It is clear from their rapid adoption into English armies operating in Scotland that the hobelar met a perceived tactical need and, in the early years of the 14th century, hobelars were to be found in all the major border garrisons.It is also clear that these hobelars are increasingly Englishmen, rather than Irish. Of the 845 hobelars at the siege of Berwick in 1319, 500 were from Cumberland and Westmorland, 36 from Barnard Castle, 24 from Norham and 45 from Tynedale. 376 English, 10 Welsh and 139 Irish hobelars were mustered at Newcastle in 1322. The hobelar became a standard feature in English forces throughout the country in the 1320s and 1330s. Muster records for 1326 show hobelars being recruited in Norfolk, Suffolk and Oxfordshire.
In the 1330s, however, a new type of mounted infantryman begins to be recorded; the mounted archer.In the period 1335 to 1350, the mounted archer gradually surpassed the hobelar as the predominant mounted auxiliary, especially for foreign service. For example, of the troops summoned to serve at the siege of Calais in 1346–47, 600 were hobelars as against 5000 mounted archers. At the same time, however, the hobelar's place within the structure of English military obligation crystallised. The arms of a hobelar were first formally defined in 1335. In 1346, it was defined that a man with £10 of goods was to be armed as a hobelar
The hobelar remains a named constituent of local forces through the rest of the 14th century but less commonly mentioned in the 15th century.The final reference to hobelars appear to be a commission of array in Norfolk and Suffolk in 1485.
There is no surviving description of the equipment of the original Irish hobelar, but they may have been equipped after the style of native Irish cavalry of the period, dressed in aketons, hauberks, and basinets and wielding a sword and sciansand lances. The pony itself was unarmoured, and was ridden in the Irish style, i.e., no saddle, no bridle, no stirrups. In the 1335 description mentioned above, the English hobelar equipment is listed as horse, aketon or plates, basinet or palet, gorget, iron gauntlets, sword, knife and lance.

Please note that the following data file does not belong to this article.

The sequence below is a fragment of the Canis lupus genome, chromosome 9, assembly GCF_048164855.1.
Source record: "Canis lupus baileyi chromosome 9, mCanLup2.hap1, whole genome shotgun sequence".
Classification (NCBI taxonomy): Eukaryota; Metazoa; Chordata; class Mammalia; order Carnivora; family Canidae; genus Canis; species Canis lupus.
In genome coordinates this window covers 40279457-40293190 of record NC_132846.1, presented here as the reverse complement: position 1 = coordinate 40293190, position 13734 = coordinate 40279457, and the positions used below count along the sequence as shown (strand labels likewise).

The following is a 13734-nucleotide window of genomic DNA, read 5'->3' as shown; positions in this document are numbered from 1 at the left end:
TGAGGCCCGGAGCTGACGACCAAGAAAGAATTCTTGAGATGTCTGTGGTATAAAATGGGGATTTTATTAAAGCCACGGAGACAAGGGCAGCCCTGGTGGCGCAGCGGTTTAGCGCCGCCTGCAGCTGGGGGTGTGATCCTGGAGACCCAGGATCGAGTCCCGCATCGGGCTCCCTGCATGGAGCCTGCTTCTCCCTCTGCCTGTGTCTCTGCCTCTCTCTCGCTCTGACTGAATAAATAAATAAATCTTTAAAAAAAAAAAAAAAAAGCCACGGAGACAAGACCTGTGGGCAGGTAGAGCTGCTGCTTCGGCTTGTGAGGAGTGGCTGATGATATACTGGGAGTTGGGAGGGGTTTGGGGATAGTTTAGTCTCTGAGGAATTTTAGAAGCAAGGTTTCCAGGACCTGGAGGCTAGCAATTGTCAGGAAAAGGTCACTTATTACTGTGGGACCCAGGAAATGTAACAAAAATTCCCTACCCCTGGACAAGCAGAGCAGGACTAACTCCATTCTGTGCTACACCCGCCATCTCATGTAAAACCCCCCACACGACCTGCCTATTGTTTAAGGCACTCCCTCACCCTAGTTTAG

The native Irish horse, the Irish hobby, represented today by the Connemara pony,[ citation needed ] was a horse measuring twelve to fourteen hands high. Their name derives from the word 'hobin', a French word thought to be derived from the Gaelic term 'obann', meaning 'swift.' Though small, the hobby was not necessarily a horse of poor quality. The average value of 11 hobbies used in 1336 in Scotland was £6.8, slightly less than the average for other warhorses, but two hobbies were valued at £10. Another lost during the 1338 campaign in Flanders was valued at 20 marks (£13.6s.8d.)
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The Irish Hobby is an extinct breed of horse developed in Ireland prior to the 13th century. The breed provided foundation bloodlines for several modern horse breeds, including breeds as diverse as the Connemara pony and the Irish Draught. Palfreys were known as haubini in France, which eventually became hobbeye. These animals eventually found their way to Ireland where the Irish Hobby developed.